Numerous studies have shown that patients with alcoholic liver disease or cirrhosis have increased intestinal permeability, which might be an important contributor to disease progression.34–36 Patients with NAFL or NASH are believed to have gut barrier dysfunction, with increased translocation of microbial products to the liver. Although there have been many reports of increased intestinal permeability in mice with fatty liver following an HFD or steatohepatitis following a Western-like diet,11 37 these results were not confirmed in all studies.38 Intestinal permeability has been most frequently evaluated by measuring translocated microbial products in the systemic circulation of rodents. Although these measurements indicate gut barrier function, these experiments are technically challenging.
More importantly, serum endotoxin was increased in only 42.1% (8/19) patients with NASH39 and a meta-analysis found that only 39.1% of patients with NAFLD (n=128) had increased intestinal permeability.40 Most of the studies included in the meta-analysis used ratios of lactulose:mannitol or lactulose:rhamnose in urine to assess intestinal permeability. Although there are technical limitations in assessing intestinal permeability in humans and the number of patients in these studies is rather small, only a subset of patients with NAFLD have increased intestinal permeability.
Binding of microbial products to pathogen pattern receptors promotes liver inflammation and injury. Toll-like receptor (TLR)-4 is the cell receptor for LPS and changes in its signalling contribute to development of fatty liver in rodents.41 However, a recent clinical trial showed that inhibition of TLR4 by JKB-121 did not reduce hepatic fatty content or fibrosis in patients with NASH compared with patients with placebo.42 So, gut barrier dysfunction with subsequent translocation of microbial products might make only a small contribution to development or progression of fatty liver disease, or only in a subset of patients. In animal models, fatty liver development appears to require gut microbiota, but other microbiota-associated factors might be required for pathogenesis of NAFLD.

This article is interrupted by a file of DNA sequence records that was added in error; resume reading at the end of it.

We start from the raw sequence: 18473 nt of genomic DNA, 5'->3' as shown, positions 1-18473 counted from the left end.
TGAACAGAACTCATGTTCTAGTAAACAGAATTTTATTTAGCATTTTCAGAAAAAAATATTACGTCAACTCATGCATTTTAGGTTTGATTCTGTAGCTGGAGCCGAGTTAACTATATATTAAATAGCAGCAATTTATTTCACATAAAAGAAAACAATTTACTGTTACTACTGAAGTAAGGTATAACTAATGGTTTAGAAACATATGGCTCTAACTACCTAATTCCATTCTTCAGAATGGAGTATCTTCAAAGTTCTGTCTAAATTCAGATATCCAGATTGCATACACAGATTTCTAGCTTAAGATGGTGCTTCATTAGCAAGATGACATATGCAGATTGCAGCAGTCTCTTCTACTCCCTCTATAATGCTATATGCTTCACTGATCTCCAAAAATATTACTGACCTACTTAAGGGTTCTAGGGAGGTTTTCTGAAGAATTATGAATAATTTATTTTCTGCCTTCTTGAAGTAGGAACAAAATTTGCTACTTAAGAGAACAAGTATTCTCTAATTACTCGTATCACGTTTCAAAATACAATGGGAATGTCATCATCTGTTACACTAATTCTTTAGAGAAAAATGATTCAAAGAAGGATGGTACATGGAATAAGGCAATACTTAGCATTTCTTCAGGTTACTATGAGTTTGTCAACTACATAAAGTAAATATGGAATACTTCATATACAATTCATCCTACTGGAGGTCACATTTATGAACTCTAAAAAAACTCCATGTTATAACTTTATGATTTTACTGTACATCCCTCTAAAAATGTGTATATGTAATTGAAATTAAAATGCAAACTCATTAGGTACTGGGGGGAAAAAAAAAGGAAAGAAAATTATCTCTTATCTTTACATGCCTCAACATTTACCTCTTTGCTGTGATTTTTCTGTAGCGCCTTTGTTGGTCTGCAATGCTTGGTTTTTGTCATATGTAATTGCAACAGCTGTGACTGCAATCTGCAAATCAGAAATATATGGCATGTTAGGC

Metabolomic studies of NAFLD
Recent technological advances in untargeted metabolomic analyses, with nuclear magnetic resonance, gas chromatography-mass spectrometry and liquid chromatography-mass spectrometry, led to identification of differentially regulated metabolites in patients with NAFLD. A careful comparison of published metabolomic data (faeces, serum, plasma, urine or liver) from healthy individuals versus those with NAFL or NASH is provided in the online supplementary tables 1–4.
The severity of fibrosis in NAFLD associates with changes of metabolites in serum.43–49 Inosine and hypoxanthine (associated with nucleoside metabolism) are enriched in serum samples from patients with mild or moderate NAFLD (stage 0–2 fibrosis), whereas succinate, malate, α-ketoglutarate, glutamine, serine, fumarate, α-ketobutyrate, glutamate and lactate (associated with amino acid and carbon metabolism) are enriched in serum samples from patients with advanced fibrosis (stages 3–4).44 A recent study also showed that severity of liver steatosis correlates with phenylacetic acid in humans.50 Levels of some metabolites, such as 3-(4-hydroxyphenyl) lactate, N-formylmethionine, phenyllactate, mannitol, allantoine and N-(2-furoyl) glycine, are heritable and have a shared-gene effect with hepatic steatosis and fibrosis.49